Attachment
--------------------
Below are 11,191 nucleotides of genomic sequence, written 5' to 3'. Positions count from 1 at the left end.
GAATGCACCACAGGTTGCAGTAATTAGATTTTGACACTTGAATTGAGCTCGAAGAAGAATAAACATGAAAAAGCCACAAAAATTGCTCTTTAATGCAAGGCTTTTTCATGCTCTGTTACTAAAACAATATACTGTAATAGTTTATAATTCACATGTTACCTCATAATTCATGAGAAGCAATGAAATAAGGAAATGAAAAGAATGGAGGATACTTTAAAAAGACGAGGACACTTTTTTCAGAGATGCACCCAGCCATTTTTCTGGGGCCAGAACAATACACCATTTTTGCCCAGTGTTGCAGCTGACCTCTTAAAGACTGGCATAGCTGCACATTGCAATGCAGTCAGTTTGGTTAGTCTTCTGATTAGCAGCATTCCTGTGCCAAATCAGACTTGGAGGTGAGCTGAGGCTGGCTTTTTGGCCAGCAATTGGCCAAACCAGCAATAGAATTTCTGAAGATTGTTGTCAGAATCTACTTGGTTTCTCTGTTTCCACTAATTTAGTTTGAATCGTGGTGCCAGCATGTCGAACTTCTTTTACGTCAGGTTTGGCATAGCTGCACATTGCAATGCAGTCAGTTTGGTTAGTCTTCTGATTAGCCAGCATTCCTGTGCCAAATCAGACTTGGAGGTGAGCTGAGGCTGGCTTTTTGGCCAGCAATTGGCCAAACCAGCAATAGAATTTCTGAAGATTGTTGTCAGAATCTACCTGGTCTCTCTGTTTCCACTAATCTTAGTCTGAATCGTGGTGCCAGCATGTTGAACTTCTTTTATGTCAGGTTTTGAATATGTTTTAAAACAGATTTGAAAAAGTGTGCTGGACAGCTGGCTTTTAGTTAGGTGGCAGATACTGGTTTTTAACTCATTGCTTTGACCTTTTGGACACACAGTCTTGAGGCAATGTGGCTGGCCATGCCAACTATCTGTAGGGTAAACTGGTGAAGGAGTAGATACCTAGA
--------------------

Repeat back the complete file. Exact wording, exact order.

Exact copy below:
Below are 11,191 nucleotides of genomic sequence, written 5' to 3'. Positions count from 1 at the left end.
GAATGCACCACAGGTTGCAGTAATTAGATTTTGACACTTGAATTGAGCTCGAAGAAGAATAAACATGAAAAAGCCACAAAAATTGCTCTTTAATGCAAGGCTTTTTCATGCTCTGTTACTAAAACAATATACTGTAATAGTTTATAATTCACATGTTACCTCATAATTCATGAGAAGCAATGAAATAAGGAAATGAAAAGAATGGAGGATACTTTAAAAAGACGAGGACACTTTTTTCAGAGATGCACCCAGCCATTTTTCTGGGGCCAGAACAATACACCATTTTTGCCCAGTGTTGCAGCTGACCTCTTAAAGACTGGCATAGCTGCACATTGCAATGCAGTCAGTTTGGTTAGTCTTCTGATTAGCAGCATTCCTGTGCCAAATCAGACTTGGAGGTGAGCTGAGGCTGGCTTTTTGGCCAGCAATTGGCCAAACCAGCAATAGAATTTCTGAAGATTGTTGTCAGAATCTACTTGGTTTCTCTGTTTCCACTAATTTAGTTTGAATCGTGGTGCCAGCATGTCGAACTTCTTTTACGTCAGGTTTGGCATAGCTGCACATTGCAATGCAGTCAGTTTGGTTAGTCTTCTGATTAGCCAGCATTCCTGTGCCAAATCAGACTTGGAGGTGAGCTGAGGCTGGCTTTTTGGCCAGCAATTGGCCAAACCAGCAATAGAATTTCTGAAGATTGTTGTCAGAATCTACCTGGTCTCTCTGTTTCCACTAATCTTAGTCTGAATCGTGGTGCCAGCATGTTGAACTTCTTTTATGTCAGGTTTTGAATATGTTTTAAAACAGATTTGAAAAAGTGTGCTGGACAGCTGGCTTTTAGTTAGGTGGCAGATACTGGTTTTTAACTCATTGCTTTGACCTTTTGGACACACAGTCTTGAGGCAATGTGGCTGGCCATGCCAACTATCTGTAGGGTAAACTGGTGAAGGAGTAGATACCTAGA